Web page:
The figure, which comes from a 14-year study of 79 couples living across the US Midwest (21 of whom divorced during the study period), was so striking it spurred the researchers to label the four behaviors «the four horsemen of the apocalypse.»
While that initial study, published in 2002, was small and focused on a specific population, a decade of research into marriage and divorce has lent further support to the idea that divorce is associated with specific negative behaviors.
One recent study of 373 newlywed couples, for example, found that couples who yelled at each other, showed contempt for each other, or shut off conversation about an issue within the first year of marriage were more ly to divorce as far as 16 years down the road.
So what do these four «apocalyptic» behaviors actually look in a relationship?
Contempt, a virulent mix of anger and disgust, is far more toxic than simple frustration or negativity. It involves seeing your partner as beneath you, rather than as an equal.
This behavior alone, says Gottman, is «the kiss of death» for a relationship.
Take an everyday argument about buying groceries, for example.
When you come home and realize your significant other has picked up habanero peppers rather than bell peppers for tonight's stir-fry dinner, do you listen while he explains that perhaps you didn't ever tell him what type of pepper you wanted? Do you think this over, and, when you realize that maybe he's right, do you apologize? Or do you adopt an attitude and think to yourself, What kind of an idiot doesn't know that bell peppers are for stir-fry and habaneros are for salsa?
The reason contempt is so powerful is because it means you've closed yourself off to your partner's needs and emotions.
If you constantly feel smarter than, better than, or more sensitive than your significant other, you're not only less ly see his or her opinions as valid, but, more important, you're far less willing to try to put yourself in his or her shoes to try to see a situation from his or her perspective.
contempt, criticism involves turning a behavior (something your partner did) into a statement about his or her character (the type of person he or she is).
Say your partner has a nasty habit of leaving his or her used cereal bowl — calcified, uneaten cereal-and-milk remnants and all — around the house.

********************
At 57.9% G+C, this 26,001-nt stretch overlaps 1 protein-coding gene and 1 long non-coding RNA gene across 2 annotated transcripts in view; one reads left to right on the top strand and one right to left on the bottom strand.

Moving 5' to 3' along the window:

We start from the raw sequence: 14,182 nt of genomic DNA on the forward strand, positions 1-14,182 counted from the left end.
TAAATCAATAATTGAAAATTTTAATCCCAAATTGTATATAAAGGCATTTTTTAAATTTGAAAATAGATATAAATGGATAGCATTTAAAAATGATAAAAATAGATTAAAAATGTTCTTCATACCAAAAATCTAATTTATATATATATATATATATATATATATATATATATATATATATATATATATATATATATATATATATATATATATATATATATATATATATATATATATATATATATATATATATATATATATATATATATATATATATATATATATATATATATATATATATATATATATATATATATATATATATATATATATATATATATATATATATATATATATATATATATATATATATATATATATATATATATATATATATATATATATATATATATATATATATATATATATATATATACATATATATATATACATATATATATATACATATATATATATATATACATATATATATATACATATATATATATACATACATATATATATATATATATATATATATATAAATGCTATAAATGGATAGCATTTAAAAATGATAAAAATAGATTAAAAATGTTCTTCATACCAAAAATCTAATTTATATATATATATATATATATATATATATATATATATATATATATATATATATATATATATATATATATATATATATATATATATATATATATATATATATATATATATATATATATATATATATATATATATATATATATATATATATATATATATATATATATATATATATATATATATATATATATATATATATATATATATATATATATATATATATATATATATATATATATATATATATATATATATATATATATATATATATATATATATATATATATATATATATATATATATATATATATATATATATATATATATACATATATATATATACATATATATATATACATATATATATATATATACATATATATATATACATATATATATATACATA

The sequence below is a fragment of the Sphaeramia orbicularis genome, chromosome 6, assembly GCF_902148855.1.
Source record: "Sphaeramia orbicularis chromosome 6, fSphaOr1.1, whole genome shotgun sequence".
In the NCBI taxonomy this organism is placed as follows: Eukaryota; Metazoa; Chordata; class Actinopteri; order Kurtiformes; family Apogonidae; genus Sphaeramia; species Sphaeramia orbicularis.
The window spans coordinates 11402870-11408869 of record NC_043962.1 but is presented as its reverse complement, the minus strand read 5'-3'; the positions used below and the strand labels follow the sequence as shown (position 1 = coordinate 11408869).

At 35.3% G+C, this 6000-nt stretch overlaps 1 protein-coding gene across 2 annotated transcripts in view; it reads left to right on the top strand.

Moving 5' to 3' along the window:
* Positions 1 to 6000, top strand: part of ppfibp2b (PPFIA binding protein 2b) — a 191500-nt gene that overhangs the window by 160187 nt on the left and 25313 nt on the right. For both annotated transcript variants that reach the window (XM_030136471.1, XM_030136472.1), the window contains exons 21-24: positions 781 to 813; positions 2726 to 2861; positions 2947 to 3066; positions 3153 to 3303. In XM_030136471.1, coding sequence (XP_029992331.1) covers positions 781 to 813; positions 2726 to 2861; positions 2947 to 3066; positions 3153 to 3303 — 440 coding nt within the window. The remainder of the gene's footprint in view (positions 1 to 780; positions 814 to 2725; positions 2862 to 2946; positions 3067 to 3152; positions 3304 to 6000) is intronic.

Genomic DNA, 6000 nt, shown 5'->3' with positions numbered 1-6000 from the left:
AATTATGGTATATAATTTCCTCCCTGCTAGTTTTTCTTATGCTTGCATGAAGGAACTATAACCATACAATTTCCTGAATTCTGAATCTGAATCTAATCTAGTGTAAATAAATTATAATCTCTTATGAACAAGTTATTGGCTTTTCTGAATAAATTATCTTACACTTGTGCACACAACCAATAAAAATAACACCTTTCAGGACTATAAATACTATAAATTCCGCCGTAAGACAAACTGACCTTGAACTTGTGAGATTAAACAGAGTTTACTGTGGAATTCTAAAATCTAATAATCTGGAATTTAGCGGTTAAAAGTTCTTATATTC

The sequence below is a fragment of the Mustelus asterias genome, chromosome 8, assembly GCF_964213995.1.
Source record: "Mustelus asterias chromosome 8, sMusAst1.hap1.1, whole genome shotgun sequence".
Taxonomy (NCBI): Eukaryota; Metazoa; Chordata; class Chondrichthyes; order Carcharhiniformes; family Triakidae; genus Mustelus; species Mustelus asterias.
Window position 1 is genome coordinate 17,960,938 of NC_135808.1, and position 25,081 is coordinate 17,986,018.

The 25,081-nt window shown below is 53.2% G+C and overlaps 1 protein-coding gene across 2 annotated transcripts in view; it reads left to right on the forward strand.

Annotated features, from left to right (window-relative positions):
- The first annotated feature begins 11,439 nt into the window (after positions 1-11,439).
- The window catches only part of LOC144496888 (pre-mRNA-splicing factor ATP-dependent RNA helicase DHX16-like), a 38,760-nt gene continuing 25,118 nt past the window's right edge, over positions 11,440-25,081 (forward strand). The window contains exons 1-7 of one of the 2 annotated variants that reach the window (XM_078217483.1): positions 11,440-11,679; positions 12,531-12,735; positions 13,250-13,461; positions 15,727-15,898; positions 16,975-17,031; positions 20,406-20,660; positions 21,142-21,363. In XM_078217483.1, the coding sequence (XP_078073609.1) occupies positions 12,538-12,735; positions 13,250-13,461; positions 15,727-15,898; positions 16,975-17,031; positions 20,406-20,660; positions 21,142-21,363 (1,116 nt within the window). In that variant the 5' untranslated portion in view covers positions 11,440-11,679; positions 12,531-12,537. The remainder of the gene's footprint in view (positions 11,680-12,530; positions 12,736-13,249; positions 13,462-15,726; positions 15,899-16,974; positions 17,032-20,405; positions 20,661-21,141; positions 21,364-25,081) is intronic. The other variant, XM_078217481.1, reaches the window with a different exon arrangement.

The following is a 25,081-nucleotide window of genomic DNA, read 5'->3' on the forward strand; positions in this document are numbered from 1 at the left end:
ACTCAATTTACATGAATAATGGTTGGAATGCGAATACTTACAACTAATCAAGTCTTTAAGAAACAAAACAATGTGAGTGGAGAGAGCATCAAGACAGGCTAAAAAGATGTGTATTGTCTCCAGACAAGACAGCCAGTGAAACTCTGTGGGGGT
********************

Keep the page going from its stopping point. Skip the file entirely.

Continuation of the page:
Do you wait until he or she gets home to mention that the behavior bothers you, and gently suggest that he or she put the emptied bowl in the sink or dishwasher instead? Or do you think to yourself, «Why am I dating the type of person who abandons half-eaten cereal bowls around the house?»
Over time, these personal detractions can add up, feeding darker feelings of resentment and contempt.
If you find yourself regularly playing the victim in tough situations with your partner, you might be guilty of being defensive.
Take being late to a cousin's wedding, for example. Are you the first to say, «It wasn't my fault!» when you finally arrive? Or do you think it over before you accuse the other person, realizing you probably shouldn't have taken a 2-hour shower when you only had an hour to get ready?
Taking responsibility for your role in a tough situation can be uncomfortable, but it's often what keeps a bad situation from escalating, says Gottman.
He's found that for couples who divorce within the first several years of their marriage — one of the times when divorce rates are highest — «entering negativity is stepping into a quicksand bog. It’s easy to enter but hard to exit.»
You know when an argument is about to start. You can feel your heart rate increase and your voice get just a tiny bit louder. But the moment things start to get heated, do you pull out your phone, walk away, or simply ignore your partner?
Blocking off conversation can be just as toxic for a relationship as contempt because it keeps you from addressing an underlying issue.
We know: Getting into arguments with your partner is the opposite of a good time. But these temporarily uncomfortable situations are oftentimes the place where you can start to come to big realizations about your own behavior and solve potentially damaging problems.
It's important to keep in mind that occasionally displaying any one of these behaviors — or all of them, even — is completely normal.
It's when these negative behaviors happen so frequently that they replace more positive interactions with your partner that can be cause for concern.